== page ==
Do you not know that your bodies are members of Christ? Shall I then take the members of Christ and make them members of a prostitute? Never! Or do you not know that he who is joined to a prostitute becomes one body with her? For, as it is written, “The two will become one flesh.” But he who is joined to the Lord becomes one spirit with him. Flee from sexual immorality. Every other sin a person commits is outside the body, but the sexually immoral person sins against his own body (15–18, ESV).
The act of union somehow transcends biology.
Testing the Limits
God exerts His authority everywhere, and the “private” matters of the bedroom are just as important as—in some ways more important than—“public” matters. But even if one does buck against God’s authority in “private” matters, where is the limit to the “consenting adults” ethic? The example I am about to offer is disturbing, kinky, and absurd; but it will serve.
A German man named Armin Meiwes met (via the Internet) a man named Bernd Juergen Brandes. Meiwes had fantasies of being a cannibal; Brandes had fantasies of being cannibalized. After meeting for sadomasochistic sex, each fulfilled his fantasy. Lest you think that Meiwes forced himself on Brandes, BBC reported that Meiwes had let another man go who changed his mind at the last minute. From all accounts, these men were consenting adults.
Jesus said, “And everyone who hears these words of mine and does not do them will be like a foolish man who built his house on the sand. And the rain fell, and the floods came, and the winds blew and beat against that house, and it fell, and great was the fall of it” (Matt. 7:26-27, ESV). If you step off the rock of revelation, your ethics will be built on sand. When cases like Armin Meiwes come along, you have nothing with which to handle them, and your ethical house will collapse. Praise God that common grace ensures that our average citizen will react with horror to cannibalism. But why should we stop cannibals if they are consenting adults? Where should we draw the line? Kinky sex, pornography, strip clubs? While Armin Meiwes exceeds all boundaries of current social sensibilities, there are plenty of similar examples of stuff we’d prefer to keep out of our backyards.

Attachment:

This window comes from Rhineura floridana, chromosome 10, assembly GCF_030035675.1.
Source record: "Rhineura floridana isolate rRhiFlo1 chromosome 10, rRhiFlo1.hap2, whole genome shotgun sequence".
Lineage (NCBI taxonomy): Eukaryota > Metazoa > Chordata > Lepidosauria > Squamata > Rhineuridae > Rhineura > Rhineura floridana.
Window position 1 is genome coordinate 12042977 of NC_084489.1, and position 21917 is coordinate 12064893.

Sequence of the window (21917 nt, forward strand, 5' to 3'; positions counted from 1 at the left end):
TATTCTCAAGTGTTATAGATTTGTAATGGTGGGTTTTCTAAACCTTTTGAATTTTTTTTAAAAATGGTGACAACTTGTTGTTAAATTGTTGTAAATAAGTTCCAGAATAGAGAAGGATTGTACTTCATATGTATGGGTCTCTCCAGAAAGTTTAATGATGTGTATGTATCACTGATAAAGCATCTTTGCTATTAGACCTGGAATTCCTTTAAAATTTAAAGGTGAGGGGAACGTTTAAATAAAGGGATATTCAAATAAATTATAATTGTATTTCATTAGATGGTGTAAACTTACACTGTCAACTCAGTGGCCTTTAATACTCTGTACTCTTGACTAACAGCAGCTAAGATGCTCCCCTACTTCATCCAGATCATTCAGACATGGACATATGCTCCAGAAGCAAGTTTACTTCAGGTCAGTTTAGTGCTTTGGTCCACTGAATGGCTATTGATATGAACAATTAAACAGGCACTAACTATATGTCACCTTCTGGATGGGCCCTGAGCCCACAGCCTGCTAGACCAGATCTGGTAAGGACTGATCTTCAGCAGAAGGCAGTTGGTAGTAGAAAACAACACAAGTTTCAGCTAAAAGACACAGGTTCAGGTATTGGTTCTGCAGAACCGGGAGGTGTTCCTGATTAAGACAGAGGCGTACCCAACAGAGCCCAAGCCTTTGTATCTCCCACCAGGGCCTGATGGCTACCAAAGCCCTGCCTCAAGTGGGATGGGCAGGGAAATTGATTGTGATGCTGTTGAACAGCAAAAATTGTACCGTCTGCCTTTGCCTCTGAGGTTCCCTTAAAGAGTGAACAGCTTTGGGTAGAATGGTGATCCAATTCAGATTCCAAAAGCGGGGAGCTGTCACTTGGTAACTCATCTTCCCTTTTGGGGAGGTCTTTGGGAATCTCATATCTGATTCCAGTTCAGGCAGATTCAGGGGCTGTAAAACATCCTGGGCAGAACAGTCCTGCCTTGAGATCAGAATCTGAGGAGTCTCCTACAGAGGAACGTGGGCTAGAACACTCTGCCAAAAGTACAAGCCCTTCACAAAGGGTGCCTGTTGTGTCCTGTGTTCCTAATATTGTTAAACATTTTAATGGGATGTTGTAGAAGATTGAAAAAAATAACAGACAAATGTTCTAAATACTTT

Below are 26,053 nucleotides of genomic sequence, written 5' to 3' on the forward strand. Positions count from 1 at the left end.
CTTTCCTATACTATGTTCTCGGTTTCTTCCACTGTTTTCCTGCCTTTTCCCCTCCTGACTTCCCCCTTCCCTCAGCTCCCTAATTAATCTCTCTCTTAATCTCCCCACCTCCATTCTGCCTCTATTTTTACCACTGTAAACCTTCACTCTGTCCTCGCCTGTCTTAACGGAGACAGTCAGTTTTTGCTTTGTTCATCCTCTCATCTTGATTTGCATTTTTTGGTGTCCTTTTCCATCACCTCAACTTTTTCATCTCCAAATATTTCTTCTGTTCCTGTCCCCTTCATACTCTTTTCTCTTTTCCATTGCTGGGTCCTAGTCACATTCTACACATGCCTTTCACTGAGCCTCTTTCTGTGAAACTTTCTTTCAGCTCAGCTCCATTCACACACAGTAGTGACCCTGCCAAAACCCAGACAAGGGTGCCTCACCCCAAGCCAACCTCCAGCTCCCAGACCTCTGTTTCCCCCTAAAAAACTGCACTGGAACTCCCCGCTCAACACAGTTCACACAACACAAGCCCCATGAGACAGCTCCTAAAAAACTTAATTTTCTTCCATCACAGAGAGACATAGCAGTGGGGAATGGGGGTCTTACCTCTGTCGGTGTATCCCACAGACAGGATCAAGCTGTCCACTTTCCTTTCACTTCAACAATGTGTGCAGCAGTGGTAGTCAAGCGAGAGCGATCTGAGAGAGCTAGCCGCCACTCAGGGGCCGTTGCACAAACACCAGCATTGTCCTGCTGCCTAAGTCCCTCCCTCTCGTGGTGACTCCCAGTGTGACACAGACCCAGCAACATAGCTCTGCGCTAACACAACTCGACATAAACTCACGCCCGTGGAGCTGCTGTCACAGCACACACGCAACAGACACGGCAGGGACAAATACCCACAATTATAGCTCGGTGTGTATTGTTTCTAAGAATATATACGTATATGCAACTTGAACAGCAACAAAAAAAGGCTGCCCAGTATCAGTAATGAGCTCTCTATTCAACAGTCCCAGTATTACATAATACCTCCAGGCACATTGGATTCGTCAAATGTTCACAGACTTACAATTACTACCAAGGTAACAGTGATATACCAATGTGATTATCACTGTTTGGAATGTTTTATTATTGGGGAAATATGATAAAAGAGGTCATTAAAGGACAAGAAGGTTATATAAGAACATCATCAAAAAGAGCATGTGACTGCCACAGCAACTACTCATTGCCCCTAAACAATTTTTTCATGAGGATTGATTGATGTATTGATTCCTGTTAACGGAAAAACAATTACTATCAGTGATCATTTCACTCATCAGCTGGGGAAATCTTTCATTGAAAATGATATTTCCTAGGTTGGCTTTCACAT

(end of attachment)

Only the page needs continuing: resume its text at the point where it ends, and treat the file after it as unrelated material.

If we consider the prospect of such lifestyles and practices moving into our own neighborhood, suddenly the idea of a God who is there and who does care about these things becomes a lot more attractive. When we consider what world we send our children into, suddenly we want more than an adult-consent-regulating society.
1. Consider this perceptive observation in Augustine’s Confessions. “For whither fled they, when they fled from Thy presence? or where dost not Thou find them? But they fled, that they might not see Thee seeing them, and, blinded, might stumble against Thee (because Thou forsakest nothing Thou hast made); that the unjust, I say, might stumble upon Thee, and justly be hurt; withdrawing themselves from Thy gentleness, and stumbling at Thy uprightness, and falling upon their own ruggedness. Ignorant, in truth, that Thou art every where, Whom no place encompasseth! and Thou alone art near, even to those that remove far from Thee (Augustine, Confessions, trans. Edward B. Pusey (Oak Harbor, WA: Logos Research Systems, Inc., 1999), available online here). Consider also Psalm 10:1–11, a discussion of what the wicked man thinks he can get away with because God does not see.
2. John Frame writes, “We see that Christianity, both as philosophy and as good news, is the alternative to the conventional wisdom. This uniqueness of Christianity is itself of apologetic significance. Uniqueness does not itself entail truth, but when all the other alternatives march along like Tweedledum and Tweedledee, all claiming implausibly to be able to explain the personal by means of the impersonal, all claiming autonomy (and thus denying God’s sovereignty), all claiming to find ultimates not in God but in creation, all offering as a solution to our predicament nothing more profound than works righteousness—indeed, without a dime’s worth of difference among these conventional ideologies—it certainly makes sense to give high priority to investigating Christianity and its claims. Indifference to such uniqueness is not wise.” Apologetics to the Glory of God (Phillipsburg, NJ: P&R, 1994), pp. 54–55.
3. I had considered setting a SharperIron record for longest footnote and pasting the whole article here but decided to link to the archives instead.
|Mike Osborne received a B.A. in Bible and an M.A. in Church History from Bob Jones University (Greenville, SC). He co-authored the teacher’s editions of two BJU Press high school Bible comparative religions textbooks What Is Truth? and Who Is This Jesus?; and contributed essays to the appendix of The Dark Side of the Internet. He lives with his wife, Becky, and his infant daughter, Felicity, in Omaha, Nebraska, where they are active members at Good Shepherd Baptist Church. Mike plans to pursue a further degree in apologetics.|